On the home front, Peter, ever the procrastinator, hadn't packed for his trip to Michigan, and had several small projects on the burner, so I essentially fed him and stayed out of his way.  Unfortunately, on Wednesday morning after I left for school, he had a sudden health issue that he left unexamined until I came home and INSISTED that he go to the ER.  I'd rather not discuss it (if you know him or me personally, just pick up a phone or email), but the result was a 3 day stay in the hospital while they ran tests.  After the first few hours, they knew he wasn't in danger, so it was a matter of figuring out the "whys"; still, I was uncomfortable leaving him.  I took off a half day of work on Thursday morning to hear what his doctor had to say, then worked the afternoon.  The next day was my NYC trip, and since he wasn't in any further danger (and the rest of my research group was counting on me) I decided to go. 

It was awesome.  Everything went smoothly and my friend and I ate a brief Thai meal (my favorite!) before we headed find Peter in the living room, packing!  He still wanted to go!  We "debated" the idea, finally settling on a compromise: he felt well enough to follow through on his plans, but I was too worried to say goodbye just I went along.  That's right.  I drove to Michigan this weekend.  And I flew home alone last evening. And I taught today.  And tonight, I'm clearing everything out of my living room so the contractor can fix the ceiling.  Whew!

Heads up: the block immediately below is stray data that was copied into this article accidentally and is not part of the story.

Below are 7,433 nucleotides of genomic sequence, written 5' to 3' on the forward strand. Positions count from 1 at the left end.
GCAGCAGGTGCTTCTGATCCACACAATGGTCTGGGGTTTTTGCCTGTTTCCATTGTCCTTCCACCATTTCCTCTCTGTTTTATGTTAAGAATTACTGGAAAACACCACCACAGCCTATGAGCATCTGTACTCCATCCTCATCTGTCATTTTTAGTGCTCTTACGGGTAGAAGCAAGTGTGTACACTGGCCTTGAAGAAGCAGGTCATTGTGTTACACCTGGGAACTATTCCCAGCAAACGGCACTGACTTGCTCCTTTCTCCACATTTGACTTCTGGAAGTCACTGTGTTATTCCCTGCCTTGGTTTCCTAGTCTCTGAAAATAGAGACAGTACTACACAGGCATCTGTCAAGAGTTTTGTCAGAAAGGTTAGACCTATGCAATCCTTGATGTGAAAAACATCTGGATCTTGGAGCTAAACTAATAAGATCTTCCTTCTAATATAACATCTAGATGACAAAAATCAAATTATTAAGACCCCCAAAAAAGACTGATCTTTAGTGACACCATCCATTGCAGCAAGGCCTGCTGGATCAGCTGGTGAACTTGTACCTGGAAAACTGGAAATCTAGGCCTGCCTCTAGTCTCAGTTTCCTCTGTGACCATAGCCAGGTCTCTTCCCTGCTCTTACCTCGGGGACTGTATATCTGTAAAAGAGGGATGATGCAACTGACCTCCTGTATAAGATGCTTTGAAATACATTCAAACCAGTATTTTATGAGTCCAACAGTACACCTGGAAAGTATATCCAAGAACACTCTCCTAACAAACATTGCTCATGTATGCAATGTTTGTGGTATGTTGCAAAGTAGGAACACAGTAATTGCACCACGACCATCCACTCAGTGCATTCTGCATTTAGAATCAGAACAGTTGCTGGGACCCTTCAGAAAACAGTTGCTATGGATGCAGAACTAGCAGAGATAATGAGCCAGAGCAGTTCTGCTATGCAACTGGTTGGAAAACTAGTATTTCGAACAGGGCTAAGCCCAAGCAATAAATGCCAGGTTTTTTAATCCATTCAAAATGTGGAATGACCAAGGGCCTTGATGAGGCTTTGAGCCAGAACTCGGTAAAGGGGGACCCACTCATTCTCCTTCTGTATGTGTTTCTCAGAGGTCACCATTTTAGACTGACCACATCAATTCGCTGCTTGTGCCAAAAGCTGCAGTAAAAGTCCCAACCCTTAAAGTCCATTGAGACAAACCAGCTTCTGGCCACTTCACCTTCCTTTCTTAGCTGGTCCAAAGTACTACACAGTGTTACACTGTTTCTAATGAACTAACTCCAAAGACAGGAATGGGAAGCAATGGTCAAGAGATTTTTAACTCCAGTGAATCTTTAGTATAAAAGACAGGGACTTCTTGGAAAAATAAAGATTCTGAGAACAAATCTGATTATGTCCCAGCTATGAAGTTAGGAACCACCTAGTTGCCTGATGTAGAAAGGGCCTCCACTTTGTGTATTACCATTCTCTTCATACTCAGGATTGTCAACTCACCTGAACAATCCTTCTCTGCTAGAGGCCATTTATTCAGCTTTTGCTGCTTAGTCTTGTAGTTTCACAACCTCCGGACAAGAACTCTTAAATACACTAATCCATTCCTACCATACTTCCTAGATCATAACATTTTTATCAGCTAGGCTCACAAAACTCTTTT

A Restful Weekend.
Am I happy about leaving him there? No. There's a point at which you have to admit another person's right to their autonomy and put aside your fears, and that's what I was faced with this weekend.  And you move on the best you can.  These long distance jobs do take their toll.  Peter enjoys the variety though, and I can understand why: the people he meets on his journeys are amazing!  He's been having the most awesome multi-cultural experience of his already interesting life.  I actually envy him that. 

So, back to my trip; from home to NYC, then home again for a night; then across the state to Youngstown Ohio, where we had dinner at a truck stop and met some of the nicest truckers you've ever known.  The stories they have to tell!  It was a very interesting supper.  One trucker named Steve told me he'd been driving since he was 20 years old, and was just about to turn 60.  Imagine the places he's seen!  He was a well-worn character who couldn't have weighed much more than 120 pounds, and had a face lined with stories.  He was a truck-driving pirate, the Captain Edward Teague of the Hubbard Truck Stop.

Just Squint.  It'll Come Into Focus.

After a night's rest, we squeezed our generous selves into our little car and drove the last four hours of our trip into Ann Arbor, MI.  We encountered a few flurries on the way, but nothing more, luckily, as we were working with a tight time budget.  We met Peter's new roommates (he'll be eating food from India and Africa during this job, I think.  The house smelled wonderful!), and were left alone to unpack the little he had with him.  I'll ship the rest to him tomorrow.  Then we cried for a few minutes and in no time at all the shuttle driver was there to take me to the Detroit airport.